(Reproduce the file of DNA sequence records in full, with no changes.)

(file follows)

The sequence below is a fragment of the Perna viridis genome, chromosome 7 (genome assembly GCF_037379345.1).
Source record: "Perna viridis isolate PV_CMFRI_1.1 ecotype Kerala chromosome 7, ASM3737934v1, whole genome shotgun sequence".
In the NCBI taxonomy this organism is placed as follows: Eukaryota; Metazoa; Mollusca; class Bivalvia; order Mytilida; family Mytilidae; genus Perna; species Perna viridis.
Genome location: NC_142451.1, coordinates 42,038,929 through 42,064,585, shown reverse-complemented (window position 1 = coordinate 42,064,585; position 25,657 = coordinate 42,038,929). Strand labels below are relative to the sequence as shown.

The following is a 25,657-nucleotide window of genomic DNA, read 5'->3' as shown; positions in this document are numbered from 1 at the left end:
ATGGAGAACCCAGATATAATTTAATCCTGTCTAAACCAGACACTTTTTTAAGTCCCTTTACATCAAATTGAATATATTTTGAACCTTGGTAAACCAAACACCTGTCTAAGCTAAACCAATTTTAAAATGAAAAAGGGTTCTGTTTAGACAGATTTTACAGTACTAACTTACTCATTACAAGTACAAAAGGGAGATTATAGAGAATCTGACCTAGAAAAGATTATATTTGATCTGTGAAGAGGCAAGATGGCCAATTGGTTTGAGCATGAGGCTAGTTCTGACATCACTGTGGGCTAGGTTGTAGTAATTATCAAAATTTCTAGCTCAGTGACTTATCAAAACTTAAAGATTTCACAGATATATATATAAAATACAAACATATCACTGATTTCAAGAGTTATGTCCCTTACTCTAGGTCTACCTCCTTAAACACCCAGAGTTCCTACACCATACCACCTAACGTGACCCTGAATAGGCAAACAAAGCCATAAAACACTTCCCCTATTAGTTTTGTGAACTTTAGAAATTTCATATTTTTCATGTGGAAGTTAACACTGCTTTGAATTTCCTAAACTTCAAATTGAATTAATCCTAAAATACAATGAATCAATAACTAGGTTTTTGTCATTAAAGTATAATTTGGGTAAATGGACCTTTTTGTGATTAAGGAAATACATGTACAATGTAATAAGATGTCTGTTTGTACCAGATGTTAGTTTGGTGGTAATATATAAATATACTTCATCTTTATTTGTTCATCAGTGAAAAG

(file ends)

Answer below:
The sequence below is a fragment of the Perna viridis genome, chromosome 7 (genome assembly GCF_037379345.1).
Source record: "Perna viridis isolate PV_CMFRI_1.1 ecotype Kerala chromosome 7, ASM3737934v1, whole genome shotgun sequence".
In the NCBI taxonomy this organism is placed as follows: Eukaryota; Metazoa; Mollusca; class Bivalvia; order Mytilida; family Mytilidae; genus Perna; species Perna viridis.
Genome location: NC_142451.1, coordinates 42,038,929 through 42,064,585, shown reverse-complemented (window position 1 = coordinate 42,064,585; position 25,657 = coordinate 42,038,929). Strand labels below are relative to the sequence as shown.

The following is a 25,657-nucleotide window of genomic DNA, read 5'->3' as shown; positions in this document are numbered from 1 at the left end:
ATGGAGAACCCAGATATAATTTAATCCTGTCTAAACCAGACACTTTTTTAAGTCCCTTTACATCAAATTGAATATATTTTGAACCTTGGTAAACCAAACACCTGTCTAAGCTAAACCAATTTTAAAATGAAAAAGGGTTCTGTTTAGACAGATTTTACAGTACTAACTTACTCATTACAAGTACAAAAGGGAGATTATAGAGAATCTGACCTAGAAAAGATTATATTTGATCTGTGAAGAGGCAAGATGGCCAATTGGTTTGAGCATGAGGCTAGTTCTGACATCACTGTGGGCTAGGTTGTAGTAATTATCAAAATTTCTAGCTCAGTGACTTATCAAAACTTAAAGATTTCACAGATATATATATAAAATACAAACATATCACTGATTTCAAGAGTTATGTCCCTTACTCTAGGTCTACCTCCTTAAACACCCAGAGTTCCTACACCATACCACCTAACGTGACCCTGAATAGGCAAACAAAGCCATAAAACACTTCCCCTATTAGTTTTGTGAACTTTAGAAATTTCATATTTTTCATGTGGAAGTTAACACTGCTTTGAATTTCCTAAACTTCAAATTGAATTAATCCTAAAATACAATGAATCAATAACTAGGTTTTTGTCATTAAAGTATAATTTGGGTAAATGGACCTTTTTGTGATTAAGGAAATACATGTACAATGTAATAAGATGTCTGTTTGTACCAGATGTTAGTTTGGTGGTAATATATAAATATACTTCATCTTTATTTGTTCATCAGTGAAAAG